These experiences mirror the Department of Justice’s (DOJ) 2017 findings that the Chicago Police Department largely refused to respond to anti-Muslim hate crimes and unjustly targeted Muslim and Arab residents. A Chicago Police Department (CPD) sergeant even told the DOJ, “If you’re Muslim, and 18 to 24, and wearing white, yeah, I’m going to stop you. It’s not called racial profiling, it’s called being pro-active.” In fact, the DOJ also reported:
Several CPD officers posted social media posts containing disparaging remarks about Arabs and Muslims, with posts referring to them as “7th century Islamic goat humpers,” “Ragtop,” and making other anti-Islamic statements. One CPD officer posted a photo of a dead Muslim soldier laying in a pool of his own blood with the caption: “The only good Muslim is a fucking dead one.” Supervisors posted many of the discriminatory posts we found, including one sergeant who posted at least 25 anti-Muslim statements and at least 43 other discriminatory posts, and a lieutenant who posted at least five anti-immigrant and anti-Latino statements.
Emblematic of such racism, a Saudi Muslim American woman, Itemid Al-Matar, filed a lawsuit alleging that six CPD officers racially and religiously profiled her, used excessive force to detain her, and violently removed both her hijab. According to surveillance footage, Al-Matar was walking up the stairs alone to a Chicago Transit Authority train stop when she was approached from behind by five police officers, with one grabbing her and forcefully bringing her to the ground. The other officers circled Al-Matar, searched her (revealing her midsection), and ripped off her hijab and niqab. The officers charged her with reckless conduct, which was dismissed by a judge, as well as several counts of obstructing justice, of which she was found not guilty. These public incidents made Arab participants fearful of calling the police or of encountering them in their everyday lives.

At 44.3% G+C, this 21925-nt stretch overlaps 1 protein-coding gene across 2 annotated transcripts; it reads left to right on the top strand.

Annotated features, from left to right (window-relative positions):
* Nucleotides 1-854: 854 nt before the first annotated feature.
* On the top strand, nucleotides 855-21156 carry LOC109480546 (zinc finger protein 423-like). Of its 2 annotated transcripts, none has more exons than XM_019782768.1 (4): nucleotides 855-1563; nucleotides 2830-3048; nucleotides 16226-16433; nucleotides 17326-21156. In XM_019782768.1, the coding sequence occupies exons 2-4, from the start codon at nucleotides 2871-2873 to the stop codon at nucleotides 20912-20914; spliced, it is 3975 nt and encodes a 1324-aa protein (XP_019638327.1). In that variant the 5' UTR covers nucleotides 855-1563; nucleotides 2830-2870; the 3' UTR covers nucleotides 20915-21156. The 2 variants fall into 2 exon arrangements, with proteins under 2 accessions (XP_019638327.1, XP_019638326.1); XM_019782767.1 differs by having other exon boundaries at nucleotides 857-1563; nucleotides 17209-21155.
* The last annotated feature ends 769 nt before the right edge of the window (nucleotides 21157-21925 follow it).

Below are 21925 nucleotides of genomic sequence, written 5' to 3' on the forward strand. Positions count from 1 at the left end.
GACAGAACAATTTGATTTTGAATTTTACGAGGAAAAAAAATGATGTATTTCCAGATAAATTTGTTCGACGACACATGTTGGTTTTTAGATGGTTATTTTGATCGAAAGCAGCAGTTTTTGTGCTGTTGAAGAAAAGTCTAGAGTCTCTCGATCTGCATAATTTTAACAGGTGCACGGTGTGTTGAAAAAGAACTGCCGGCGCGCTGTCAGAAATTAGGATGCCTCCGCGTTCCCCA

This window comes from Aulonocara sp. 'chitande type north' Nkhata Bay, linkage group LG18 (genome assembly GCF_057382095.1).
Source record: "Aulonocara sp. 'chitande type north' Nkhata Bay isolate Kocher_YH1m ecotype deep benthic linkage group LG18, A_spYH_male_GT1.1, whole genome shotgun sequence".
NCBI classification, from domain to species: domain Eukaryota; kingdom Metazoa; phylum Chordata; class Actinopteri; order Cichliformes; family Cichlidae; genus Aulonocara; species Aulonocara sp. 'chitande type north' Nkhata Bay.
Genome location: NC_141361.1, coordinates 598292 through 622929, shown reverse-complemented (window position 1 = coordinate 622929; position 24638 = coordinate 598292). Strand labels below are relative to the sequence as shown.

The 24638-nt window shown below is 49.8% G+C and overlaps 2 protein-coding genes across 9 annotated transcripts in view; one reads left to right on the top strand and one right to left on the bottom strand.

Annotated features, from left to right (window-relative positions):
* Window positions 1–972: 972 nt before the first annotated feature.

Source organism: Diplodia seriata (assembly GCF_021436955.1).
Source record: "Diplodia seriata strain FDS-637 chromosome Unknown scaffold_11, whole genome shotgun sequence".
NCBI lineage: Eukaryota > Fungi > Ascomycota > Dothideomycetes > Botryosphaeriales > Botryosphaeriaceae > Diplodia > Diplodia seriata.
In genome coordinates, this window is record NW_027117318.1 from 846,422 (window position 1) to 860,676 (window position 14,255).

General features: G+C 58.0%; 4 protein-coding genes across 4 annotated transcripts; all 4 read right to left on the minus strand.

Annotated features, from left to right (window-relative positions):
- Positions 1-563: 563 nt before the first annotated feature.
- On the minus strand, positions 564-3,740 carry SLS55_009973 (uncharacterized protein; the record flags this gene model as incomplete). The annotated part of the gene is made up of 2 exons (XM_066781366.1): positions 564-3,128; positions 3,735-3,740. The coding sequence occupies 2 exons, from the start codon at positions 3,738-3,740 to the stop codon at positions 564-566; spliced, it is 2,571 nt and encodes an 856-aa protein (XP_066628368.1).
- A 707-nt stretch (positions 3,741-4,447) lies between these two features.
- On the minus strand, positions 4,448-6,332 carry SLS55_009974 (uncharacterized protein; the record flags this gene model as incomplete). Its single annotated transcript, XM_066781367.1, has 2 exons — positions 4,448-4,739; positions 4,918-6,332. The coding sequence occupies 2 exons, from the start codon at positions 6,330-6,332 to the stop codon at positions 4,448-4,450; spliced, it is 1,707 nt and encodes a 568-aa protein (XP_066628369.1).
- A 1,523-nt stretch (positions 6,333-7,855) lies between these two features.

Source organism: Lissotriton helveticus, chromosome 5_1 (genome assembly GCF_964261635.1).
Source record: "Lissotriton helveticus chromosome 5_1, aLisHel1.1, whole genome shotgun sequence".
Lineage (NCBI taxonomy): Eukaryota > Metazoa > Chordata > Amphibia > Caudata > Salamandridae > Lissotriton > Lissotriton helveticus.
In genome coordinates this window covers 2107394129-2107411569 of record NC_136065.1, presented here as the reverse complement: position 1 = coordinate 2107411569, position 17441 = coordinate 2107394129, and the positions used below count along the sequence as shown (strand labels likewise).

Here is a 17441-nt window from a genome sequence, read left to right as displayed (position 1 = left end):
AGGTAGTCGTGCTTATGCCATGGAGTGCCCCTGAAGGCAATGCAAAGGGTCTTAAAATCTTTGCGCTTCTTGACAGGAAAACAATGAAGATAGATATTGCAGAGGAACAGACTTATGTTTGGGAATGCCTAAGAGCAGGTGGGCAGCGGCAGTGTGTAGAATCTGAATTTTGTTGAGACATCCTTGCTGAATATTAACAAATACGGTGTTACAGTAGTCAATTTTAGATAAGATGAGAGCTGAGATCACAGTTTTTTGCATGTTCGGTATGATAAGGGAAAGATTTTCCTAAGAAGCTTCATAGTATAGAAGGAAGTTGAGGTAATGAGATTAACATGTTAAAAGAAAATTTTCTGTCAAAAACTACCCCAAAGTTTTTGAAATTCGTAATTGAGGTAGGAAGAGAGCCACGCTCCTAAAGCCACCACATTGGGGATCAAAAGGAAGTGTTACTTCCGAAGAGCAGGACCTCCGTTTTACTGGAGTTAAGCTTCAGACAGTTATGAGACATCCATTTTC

“A Bunch of gangs that protect its members only”: No trust in Police